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The throat includes the esophagus, windpipe or trachea, epiglottis, voice box, and tonsils. It is an important part of our anatomy, helping us to eat, breathe, and speak. The throat may be referred to as the pharynx by medical professionals. Pharyngeal disorders and infections are common, so it is extremely important to know when to seek medical treatment to avoid long-term complications

At Acadian Ear, Nose, Throat, & Facial Aesthetics, we have board-certified otolaryngologists that have specialized in throat disorders to bring the most comprehensive care to patients in Acadiana! Below are just a few of the conditions that we have experience in diagnosing and treating. If you have additional questions or need more information, please call our office at (337) 237-0650 to schedule a consultation with our throat specialists.

The tonsils are two large lymph nodes, located in the back of the mouth at the top of your throat. These lymph nodes help to filter bacteria and other foreign invaders to protect us from infection. Sometimes, viruses and bacteria can bypass them and cause infection of the tonsils – known as tonsilitis. Symptoms of tonsilitis can include inflammation of the tonsils, fever, fatigue, sore throat that may be severe, swollen lymph nodes in the neck or jaw, white or gray patches on the tonsils, and painful swallowing.

Both bacterial infections and viruses can trigger tonsilitis, so take precautions to avoid spreading germs to others. Avoid going out in public when sick, wash your hands frequently, cover your coughs and sneezes, and don’t share food or drink with others. Antibiotics are prescribed to treat tonsilitis caused by bacteria, and antiviral medication is used to treat tonsilitis caused by viruses. If you experience recurring infections, your doctor may recommend a tonsillectomy – surgical removal of the tonsils. If periodontal abscesses form, treatment may be required immediately to prevent them from blocking your airway.

 Adenoid Enlargement
The adenoids are another set of lymph nodes, located behind the nose where the upper airway connects to the back of the throat, which assists the immune system in preventing infection. Frequent infections or hereditary conditions can cause both the adenoids and tonsils to become larger than they should be, which may cause issues with breathing, swallowing, and sleeping. Symptoms of enlarged adenoids include nasal congestion, snoring and/or sleep apnea, sore throat, difficulty breathing through the nose, swollen lymph nodes in the neck or jaw, and painful swallowing.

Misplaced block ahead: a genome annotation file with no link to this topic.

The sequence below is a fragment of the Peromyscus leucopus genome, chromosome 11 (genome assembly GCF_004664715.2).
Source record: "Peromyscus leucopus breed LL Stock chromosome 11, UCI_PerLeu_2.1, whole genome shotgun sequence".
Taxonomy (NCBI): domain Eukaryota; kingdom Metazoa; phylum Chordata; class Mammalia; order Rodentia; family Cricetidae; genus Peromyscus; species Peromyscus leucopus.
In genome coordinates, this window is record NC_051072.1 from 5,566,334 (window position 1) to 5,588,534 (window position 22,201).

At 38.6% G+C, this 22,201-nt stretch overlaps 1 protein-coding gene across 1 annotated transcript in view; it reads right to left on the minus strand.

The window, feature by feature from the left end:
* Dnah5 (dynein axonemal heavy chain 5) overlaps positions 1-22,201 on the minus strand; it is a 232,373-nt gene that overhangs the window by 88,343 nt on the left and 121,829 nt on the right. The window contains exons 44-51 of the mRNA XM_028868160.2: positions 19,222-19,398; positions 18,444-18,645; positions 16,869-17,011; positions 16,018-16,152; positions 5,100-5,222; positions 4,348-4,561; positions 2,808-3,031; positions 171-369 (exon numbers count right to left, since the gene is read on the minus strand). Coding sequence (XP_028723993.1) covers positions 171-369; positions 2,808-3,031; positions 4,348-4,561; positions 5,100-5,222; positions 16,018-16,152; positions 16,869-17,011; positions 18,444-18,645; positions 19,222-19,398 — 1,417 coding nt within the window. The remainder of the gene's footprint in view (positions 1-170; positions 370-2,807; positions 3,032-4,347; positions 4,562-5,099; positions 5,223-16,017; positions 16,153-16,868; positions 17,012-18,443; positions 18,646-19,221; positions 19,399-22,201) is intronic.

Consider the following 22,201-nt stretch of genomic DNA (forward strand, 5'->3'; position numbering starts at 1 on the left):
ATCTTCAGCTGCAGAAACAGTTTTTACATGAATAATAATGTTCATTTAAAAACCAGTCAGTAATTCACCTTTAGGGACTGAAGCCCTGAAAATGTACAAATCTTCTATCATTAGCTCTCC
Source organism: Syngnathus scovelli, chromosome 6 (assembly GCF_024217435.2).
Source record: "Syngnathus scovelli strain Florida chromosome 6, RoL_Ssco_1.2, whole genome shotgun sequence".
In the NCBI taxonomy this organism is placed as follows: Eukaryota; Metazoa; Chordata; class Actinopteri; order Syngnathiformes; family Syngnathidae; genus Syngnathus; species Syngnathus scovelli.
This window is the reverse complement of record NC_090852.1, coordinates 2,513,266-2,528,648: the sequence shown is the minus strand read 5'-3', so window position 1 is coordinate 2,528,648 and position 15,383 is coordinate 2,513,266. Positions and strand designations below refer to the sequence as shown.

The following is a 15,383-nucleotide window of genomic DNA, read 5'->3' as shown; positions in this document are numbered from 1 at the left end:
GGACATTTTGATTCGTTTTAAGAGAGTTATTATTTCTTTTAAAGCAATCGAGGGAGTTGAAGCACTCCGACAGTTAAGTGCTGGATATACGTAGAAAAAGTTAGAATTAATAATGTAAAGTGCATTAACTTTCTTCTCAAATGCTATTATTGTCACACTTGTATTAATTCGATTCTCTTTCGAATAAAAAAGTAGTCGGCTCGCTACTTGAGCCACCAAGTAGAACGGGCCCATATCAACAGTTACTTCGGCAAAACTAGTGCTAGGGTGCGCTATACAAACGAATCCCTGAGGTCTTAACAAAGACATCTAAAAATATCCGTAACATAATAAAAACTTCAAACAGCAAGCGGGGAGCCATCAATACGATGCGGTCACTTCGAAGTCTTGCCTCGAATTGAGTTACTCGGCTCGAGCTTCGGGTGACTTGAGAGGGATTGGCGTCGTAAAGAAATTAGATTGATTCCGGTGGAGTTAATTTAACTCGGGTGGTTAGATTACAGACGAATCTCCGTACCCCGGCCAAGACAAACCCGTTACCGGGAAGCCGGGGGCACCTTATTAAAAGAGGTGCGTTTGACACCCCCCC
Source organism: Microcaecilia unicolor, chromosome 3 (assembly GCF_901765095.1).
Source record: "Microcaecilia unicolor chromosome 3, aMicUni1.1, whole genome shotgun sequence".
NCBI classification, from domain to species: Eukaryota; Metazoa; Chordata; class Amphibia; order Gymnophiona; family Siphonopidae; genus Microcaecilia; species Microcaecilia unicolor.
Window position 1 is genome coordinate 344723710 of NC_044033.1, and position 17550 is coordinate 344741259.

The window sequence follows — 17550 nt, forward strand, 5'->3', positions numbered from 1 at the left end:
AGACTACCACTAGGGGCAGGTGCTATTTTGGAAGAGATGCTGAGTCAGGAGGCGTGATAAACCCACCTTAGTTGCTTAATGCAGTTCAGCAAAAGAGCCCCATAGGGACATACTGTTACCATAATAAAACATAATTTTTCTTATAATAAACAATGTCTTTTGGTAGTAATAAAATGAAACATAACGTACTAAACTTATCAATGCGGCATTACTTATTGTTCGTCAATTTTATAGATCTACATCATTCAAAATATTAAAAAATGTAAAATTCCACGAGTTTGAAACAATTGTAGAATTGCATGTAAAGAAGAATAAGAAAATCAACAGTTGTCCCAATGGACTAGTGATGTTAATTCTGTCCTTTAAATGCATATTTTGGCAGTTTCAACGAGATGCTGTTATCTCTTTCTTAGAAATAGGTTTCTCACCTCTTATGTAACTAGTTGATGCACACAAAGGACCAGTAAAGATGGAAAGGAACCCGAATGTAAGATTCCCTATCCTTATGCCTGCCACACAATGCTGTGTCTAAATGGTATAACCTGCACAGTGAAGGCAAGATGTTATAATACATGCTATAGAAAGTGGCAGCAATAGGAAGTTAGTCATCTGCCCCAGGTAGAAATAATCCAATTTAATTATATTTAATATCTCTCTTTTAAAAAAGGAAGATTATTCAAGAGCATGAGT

To diagnose enlarged adenoids, your physician will examine them with an endoscope that is inserted through the nasal cavity. If the enlarged adenoids are not infected, they may be hereditary and not cause problems. If symptoms are present, your doctor may recommend an adenoidectomy to excise the inflamed glands. Often, the tonsils and the adenoids are removed at the same time.

Swallowing Disorders
Dysphagia, or difficulty swallowing, can severely affect your overall health and quality of life. Patients with this condition have difficulty eating and drinking, which can make maintaining proper nutrition difficult. Dysphagia can be caused by several things, including structural abnormalities within the esophagus, neurologic disorders, throat conditions like acid reflux and gastroesophageal reflux disease, stroke, certain kinds of cancer, or traumatic injury.

Symptoms of a swallowing disorder can include painful or complete inability to swallow, regurgitation, acid reflux or heartburn, weight loss, the sensation of food being “stuck” in your throat, hoarseness, coughing or gagging while swallowing, and others. Swallowing is a complex process that involves many different muscles, tissues, and nerves. Damage to these tissues from external trauma or as a result of other diseases can lead to dysphagia and may require medical intervention.

Viral & Bacterial Infections
Throat infections are common, and can take many different forms depending on the virus or bacteria that causes them. Some of the most common viral causes of a throat infection are the common cold, influenza, and mononucleosis. The main causes of bacterial throat infections are the group A streptococcus bacteria that cause strep throat.

The signs of both kinds of infection are generally the same, with different testing methods to help to distinguish them. Symptoms generally include sore throat, fever, painful swallowing, fatigue, headaches, and inflamed lymph nodes in the neck or jaw. For patients with the common cold, nasal congestion, runny nose, and cough may also occur. People with strep throat may notice white or gray patches on the soft palate in the back of the throat.

Treatment of a viral throat infection varies. Most viral throat infections are treated with over-the-counter pain medication like Tylenol and Motrin, or OTC cough & cold medicine like Robitussin and Mucinex. Other infections may require antiviral medication, like Tamiflu for influenza. Antibiotics are prescribed to treat bacterial throat infections like strep throat, and patients must take the full course of treatment even if they feel better after just a few days. Taking the full course of antibiotics ensures that all bacteria are eliminated so that they cannot mutate to become antibiotic-resistant.

What to Expect on Your First Visit

Our resource center provides support to our patients and offers helpful information to make your experience as pleasant as possible. We have a number of patient information forms available for download, as well as pre- and post-operative surgery instructions, insurance providers and a list of frequently asked questions. Can’t find what you’re looking for? Give us a call and we’ll help you out.


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